Ride-sharing services Uber and Lyft have warned customers they will see inflated rates New Year's Eve and early New Year's Day in response to high demand, a controversial practice known as “surge” pricing. Uber said that some fares will cost more than $100 Wednesday evening and early Thursday, as higher-than-usual demand will far outstrip the supply of drivers.
The company also said it anticipates more than 2 million people to use the service New Year's Eve in what it expects to be the busiest night since the company was founded in March 2009, according to the Los Angeles Times.
Uber's surge pricing, and Lyft's similar “PrimeTime” pricing, has been a highly divisive practice, driving some customers to threaten to never use the services again after being charged ultra-high rates during snowstorms, holidays and other high-traffic times.
Actor Seth Rogen complained about the pricing scheme on Twitter, tweeting earlier that it's "a great way to rip off drunk people. Kind of a brilliant business model” during the backlash against last year's New Year's Eve surge pricing.
But the companies say that they have taken steps to warn people about the potential that they will be charged higher rates, and given advice for when to call an Uber if they want to avoid paying the higher amounts.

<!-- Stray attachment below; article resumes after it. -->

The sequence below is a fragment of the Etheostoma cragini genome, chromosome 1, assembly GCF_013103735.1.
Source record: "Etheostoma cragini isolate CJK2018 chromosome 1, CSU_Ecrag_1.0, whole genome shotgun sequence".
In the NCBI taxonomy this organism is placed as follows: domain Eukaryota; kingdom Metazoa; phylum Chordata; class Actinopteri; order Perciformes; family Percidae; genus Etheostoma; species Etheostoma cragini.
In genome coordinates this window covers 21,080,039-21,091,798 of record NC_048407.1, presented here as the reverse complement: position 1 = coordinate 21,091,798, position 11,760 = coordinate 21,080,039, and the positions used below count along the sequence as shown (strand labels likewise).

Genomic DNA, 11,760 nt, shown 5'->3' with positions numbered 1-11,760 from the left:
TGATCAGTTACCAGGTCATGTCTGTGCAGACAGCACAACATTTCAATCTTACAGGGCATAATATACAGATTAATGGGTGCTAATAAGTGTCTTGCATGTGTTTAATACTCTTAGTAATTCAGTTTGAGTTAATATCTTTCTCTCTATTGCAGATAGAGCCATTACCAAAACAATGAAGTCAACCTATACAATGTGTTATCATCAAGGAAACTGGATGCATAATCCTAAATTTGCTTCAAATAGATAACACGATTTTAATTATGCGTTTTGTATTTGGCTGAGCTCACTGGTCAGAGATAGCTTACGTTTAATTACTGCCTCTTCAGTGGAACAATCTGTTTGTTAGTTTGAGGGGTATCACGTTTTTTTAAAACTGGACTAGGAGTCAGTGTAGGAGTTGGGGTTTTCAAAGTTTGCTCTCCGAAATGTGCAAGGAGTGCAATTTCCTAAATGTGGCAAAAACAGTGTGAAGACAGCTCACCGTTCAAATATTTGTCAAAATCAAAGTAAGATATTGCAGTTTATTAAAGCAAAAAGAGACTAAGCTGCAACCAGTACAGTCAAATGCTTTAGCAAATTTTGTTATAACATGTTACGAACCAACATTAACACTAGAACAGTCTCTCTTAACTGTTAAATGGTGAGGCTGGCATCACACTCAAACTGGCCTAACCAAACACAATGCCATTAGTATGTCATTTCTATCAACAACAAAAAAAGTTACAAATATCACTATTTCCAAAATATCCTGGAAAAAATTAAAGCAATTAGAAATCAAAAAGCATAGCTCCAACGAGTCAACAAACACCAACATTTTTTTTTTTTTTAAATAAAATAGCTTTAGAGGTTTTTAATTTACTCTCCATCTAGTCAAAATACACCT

“On New Year's Eve, everyone is looking for rides at exactly the same times. We expect the highest demand -- and fares -- between 12:30 a.m. and 2:30 a.m.,” the company said on its website. “For the most affordable rides, request right when the ball drops at midnight or wait until later for prices to return to normal.”
And Uber CEO Travis Kalanick said on Facebook that the company has undertaken “very careful rider messaging around surge pricing, and the perennial angst (and lashings) we get for our aspiration of being 100 percent reliable,” Bloomberg Businessweek reported Wednesday.
Lyft said that to "make sure we have enough drivers on the road on our biggest night of the year, Lyft’s Prime Time limit will be 400 percent, double the usual 200 percent maximum, on New Year’s Eve,” according to Bloomberg Businessweek.
Uber says it plans to donate $1 to Mothers Against Drunk Driving for every ride within the U.S. on New Year's Eve.